Much of what humans know we cannot say. And much of what we do we cannot describe. For example, how do we know how to ride a bike when we canat explain how we do it? Abilities like this were called atacit knowledgea by physical chemist and philosopher Michael Polanyi, but here Harry Collins analyzes the term, and the behavior, in much greater detail, often departing from Polanyias treatment. In Tacit and Explicit Knowledge, Collins develops a common conceptual language to bridge the conceptas disparate domains by explaining explicit knowledge and classifying tacit knowledge. Collins then teases apart the three very different meanings, which, until now, all fell under the umbrella of Polanyias term: relational tacit knowledge (things we could describe in principle if someone put effort into describing them), somatic tacit knowledge (things our bodies can do but we cannot describe how, like balancing on a bike), and collective tacit knowledge (knowledge we draw that is the property of society, such as the rules for language). Thus, bicycle riding consists of some somatic tacit knowledge and some collective tacit knowledge, such as the knowledge that allows us to navigate in traffic. The intermixing of the three kinds of tacit knowledge has led to confusion in the past; Collinsas book will at last unravel the complexities of the idea. Tacit knowledge drives everything from language, science, education, and management to sport, bicycle riding, art, and our interaction with technology. In Collinsas able hands, it also functions at last as a framework for understanding human behavior in a range of disciplines.In the case of the mechanical bread maker, however, it was not difficult to find other materials with the right af- ... In the real world bread is made with huge variations of ingredients, in a huge variety of sizes, shapes, colors, and crusts.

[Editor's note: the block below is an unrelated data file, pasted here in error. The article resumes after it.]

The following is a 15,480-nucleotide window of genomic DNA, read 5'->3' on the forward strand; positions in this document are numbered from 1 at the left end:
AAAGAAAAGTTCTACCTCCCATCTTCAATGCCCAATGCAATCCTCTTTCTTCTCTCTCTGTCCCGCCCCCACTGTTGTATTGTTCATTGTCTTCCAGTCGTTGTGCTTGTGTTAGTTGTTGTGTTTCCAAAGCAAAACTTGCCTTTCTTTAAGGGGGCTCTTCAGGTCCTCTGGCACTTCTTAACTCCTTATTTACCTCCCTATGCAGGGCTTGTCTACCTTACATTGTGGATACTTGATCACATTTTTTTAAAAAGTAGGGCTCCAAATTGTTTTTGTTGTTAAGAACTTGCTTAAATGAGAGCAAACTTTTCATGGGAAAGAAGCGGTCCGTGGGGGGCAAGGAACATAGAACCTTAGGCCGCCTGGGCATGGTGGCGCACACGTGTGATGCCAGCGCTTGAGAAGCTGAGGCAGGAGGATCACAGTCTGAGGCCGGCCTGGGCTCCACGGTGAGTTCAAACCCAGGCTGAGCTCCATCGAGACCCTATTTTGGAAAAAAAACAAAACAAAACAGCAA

|Title||:||Tacit and Explicit Knowledge|
|Publisher||:||University of Chicago Press - 2010-06-15|